away from the civilizing influence
Thursday, August 26 2004
Our house is many things but more than anything else it is an embarrassment of riches; it has three and a half bathrooms, two guest rooms, an 800 square foot laboratory, two different offices used mostly by Gretchen, a two car garage, and a nascent shop. It also has two concrete slab entryways and two large decks, either one of which could comfortably support a dozen people. Despite all the outdoor surfaces, over the months I've gradually decided to build a third deck, a small one over the shop at the north end of the house, just outside the laboratory's single gable-end window. The nerdy justification for this deck was so I could install and maintain antennas, but a nerdy justification is really just a condensation nucleus for the raindrop of an idea to form around. As the plans developed, they mostly came to be about creating a place where I could host visitors who like to drink and smoke and watch the cars drive by on Dug Hill Road. It would be sort of like the balcony of my old Oberlin dorm, Harkness. (Mind you, nobody was ever supposed to go out on the Harkness balcony, but during the room lottery the balcony rooms - 209 and 210 - were always among the first to go - usually to people who smoked a lot of pot.)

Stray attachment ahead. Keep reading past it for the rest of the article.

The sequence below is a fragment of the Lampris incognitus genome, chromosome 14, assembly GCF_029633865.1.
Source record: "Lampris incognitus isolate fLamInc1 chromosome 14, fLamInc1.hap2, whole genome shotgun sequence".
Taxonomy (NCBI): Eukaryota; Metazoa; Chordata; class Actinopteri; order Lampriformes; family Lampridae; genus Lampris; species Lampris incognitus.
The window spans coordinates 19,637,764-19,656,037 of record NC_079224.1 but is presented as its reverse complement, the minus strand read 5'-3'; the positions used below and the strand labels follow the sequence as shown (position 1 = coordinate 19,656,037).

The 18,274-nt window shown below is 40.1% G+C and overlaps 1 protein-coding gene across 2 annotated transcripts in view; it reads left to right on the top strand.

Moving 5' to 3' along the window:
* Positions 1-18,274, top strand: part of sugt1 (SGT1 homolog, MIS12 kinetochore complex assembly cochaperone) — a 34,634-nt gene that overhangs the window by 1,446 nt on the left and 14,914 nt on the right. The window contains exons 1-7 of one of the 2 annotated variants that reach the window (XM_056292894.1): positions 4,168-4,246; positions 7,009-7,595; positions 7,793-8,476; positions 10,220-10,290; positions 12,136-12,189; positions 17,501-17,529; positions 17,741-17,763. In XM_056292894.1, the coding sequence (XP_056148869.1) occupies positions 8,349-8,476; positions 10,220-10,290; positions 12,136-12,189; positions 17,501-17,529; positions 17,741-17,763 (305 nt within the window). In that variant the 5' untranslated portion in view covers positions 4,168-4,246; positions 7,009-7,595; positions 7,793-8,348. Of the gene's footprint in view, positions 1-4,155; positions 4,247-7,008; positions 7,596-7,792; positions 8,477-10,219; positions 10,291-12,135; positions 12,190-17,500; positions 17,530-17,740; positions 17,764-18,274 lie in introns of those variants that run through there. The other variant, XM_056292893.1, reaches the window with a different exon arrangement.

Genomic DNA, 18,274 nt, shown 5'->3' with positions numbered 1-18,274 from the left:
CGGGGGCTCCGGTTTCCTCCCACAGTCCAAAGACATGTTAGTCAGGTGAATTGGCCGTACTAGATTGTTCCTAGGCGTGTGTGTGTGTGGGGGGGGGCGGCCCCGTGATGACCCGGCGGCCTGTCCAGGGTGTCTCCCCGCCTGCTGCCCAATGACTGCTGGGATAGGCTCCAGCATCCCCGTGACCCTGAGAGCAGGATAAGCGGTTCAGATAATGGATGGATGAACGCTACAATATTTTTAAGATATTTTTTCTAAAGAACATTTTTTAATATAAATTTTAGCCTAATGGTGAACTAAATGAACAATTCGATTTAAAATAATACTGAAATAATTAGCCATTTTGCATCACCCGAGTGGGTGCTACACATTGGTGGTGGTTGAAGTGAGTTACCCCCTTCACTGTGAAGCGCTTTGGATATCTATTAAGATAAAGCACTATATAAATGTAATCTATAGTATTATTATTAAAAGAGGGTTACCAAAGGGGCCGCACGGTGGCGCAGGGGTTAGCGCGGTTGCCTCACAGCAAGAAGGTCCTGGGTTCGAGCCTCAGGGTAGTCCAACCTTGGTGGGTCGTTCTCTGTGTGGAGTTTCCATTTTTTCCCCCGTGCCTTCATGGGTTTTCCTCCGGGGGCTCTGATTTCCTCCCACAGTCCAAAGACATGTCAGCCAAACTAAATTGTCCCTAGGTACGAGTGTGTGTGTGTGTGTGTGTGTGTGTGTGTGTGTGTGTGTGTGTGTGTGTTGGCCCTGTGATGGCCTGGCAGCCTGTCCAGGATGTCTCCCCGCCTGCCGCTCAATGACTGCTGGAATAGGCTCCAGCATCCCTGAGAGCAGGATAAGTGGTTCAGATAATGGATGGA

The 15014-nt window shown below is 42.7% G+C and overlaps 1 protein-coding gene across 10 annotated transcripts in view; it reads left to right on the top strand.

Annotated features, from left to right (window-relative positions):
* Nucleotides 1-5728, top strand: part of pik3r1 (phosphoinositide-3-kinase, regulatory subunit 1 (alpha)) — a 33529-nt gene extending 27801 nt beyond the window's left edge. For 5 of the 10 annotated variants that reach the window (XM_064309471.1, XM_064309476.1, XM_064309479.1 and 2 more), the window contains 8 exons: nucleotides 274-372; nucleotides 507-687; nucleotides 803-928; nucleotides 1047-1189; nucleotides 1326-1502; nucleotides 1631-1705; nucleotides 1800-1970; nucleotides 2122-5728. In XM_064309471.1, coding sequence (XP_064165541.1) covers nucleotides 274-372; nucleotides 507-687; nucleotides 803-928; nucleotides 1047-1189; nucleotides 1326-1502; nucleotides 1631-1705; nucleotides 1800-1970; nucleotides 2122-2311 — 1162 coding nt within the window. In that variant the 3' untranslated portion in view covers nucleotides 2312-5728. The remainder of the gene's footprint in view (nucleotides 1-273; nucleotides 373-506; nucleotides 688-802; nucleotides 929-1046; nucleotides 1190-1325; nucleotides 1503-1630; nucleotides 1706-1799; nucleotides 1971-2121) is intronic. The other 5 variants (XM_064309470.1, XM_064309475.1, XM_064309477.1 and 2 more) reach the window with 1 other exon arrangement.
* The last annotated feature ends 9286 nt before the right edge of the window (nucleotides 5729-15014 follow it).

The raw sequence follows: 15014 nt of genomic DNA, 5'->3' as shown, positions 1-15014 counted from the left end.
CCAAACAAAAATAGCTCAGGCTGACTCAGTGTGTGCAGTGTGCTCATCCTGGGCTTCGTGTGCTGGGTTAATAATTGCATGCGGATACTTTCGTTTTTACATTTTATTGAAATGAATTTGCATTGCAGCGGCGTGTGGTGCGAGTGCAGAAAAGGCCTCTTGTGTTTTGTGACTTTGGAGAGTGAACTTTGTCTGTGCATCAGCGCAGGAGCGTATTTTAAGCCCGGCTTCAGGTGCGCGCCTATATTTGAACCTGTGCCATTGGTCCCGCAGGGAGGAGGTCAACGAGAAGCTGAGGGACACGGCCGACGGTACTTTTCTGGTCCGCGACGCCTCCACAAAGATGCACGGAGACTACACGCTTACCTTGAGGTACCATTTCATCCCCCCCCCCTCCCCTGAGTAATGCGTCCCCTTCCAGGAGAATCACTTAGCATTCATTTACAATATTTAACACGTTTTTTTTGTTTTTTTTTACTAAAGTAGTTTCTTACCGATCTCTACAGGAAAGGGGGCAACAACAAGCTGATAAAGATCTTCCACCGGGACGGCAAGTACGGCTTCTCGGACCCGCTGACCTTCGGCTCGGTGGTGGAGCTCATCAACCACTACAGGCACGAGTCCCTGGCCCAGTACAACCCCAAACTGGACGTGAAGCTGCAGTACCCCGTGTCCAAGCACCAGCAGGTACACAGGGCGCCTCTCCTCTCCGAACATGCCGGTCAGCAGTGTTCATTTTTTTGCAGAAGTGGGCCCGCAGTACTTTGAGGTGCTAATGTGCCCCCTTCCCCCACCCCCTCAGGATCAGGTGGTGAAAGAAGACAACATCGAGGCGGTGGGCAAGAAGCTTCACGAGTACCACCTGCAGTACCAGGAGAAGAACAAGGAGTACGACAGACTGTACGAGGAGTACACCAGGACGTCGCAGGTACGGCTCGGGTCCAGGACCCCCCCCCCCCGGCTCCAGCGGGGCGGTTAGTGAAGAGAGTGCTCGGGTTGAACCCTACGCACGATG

My childhood friend Nathan VanHooser and I had sat out on the shop roof drinking beers before my wedding and I'd we'd been delighted by how remote it was from the rest of the house. I don't mean to sound like some sort of thick-necked pipe fitter, but it seemed like a ideal place for guys to get away from the civilizing influence of mixed company.
Today I started building the laboratory's new deck. My plan was to only make it six feet by ten feet, about the size of Gretchen's bedroom back in the Park Slope brownstone. The only tricky thing about the construction would be the support structure on the downhill side of the shop's roof. The shop is the only part of the house where the roof pitch is 25 degrees (everywhere else it is 45 degrees), so walking on this part of the roof isn't difficult. But making all the measurements resolve in a way that puts a vertical column over a sufficiently-load-bearing entity in the roof wasn't easy. There were so many variables involved that I was forced to make a couple of educated guesses, one being the six foot width of the deck. That ended up putting the support pillars almost in line with the wall of the house, though not quite (they ended up intruding out onto the overhang about an inch). My careful attempts to land the two pillars on top of rafters, on the other hand, failed miserably. I would have to reinforce the roof beneath them (but this would be easy because the reinforcing could depend on the strength of a wall).
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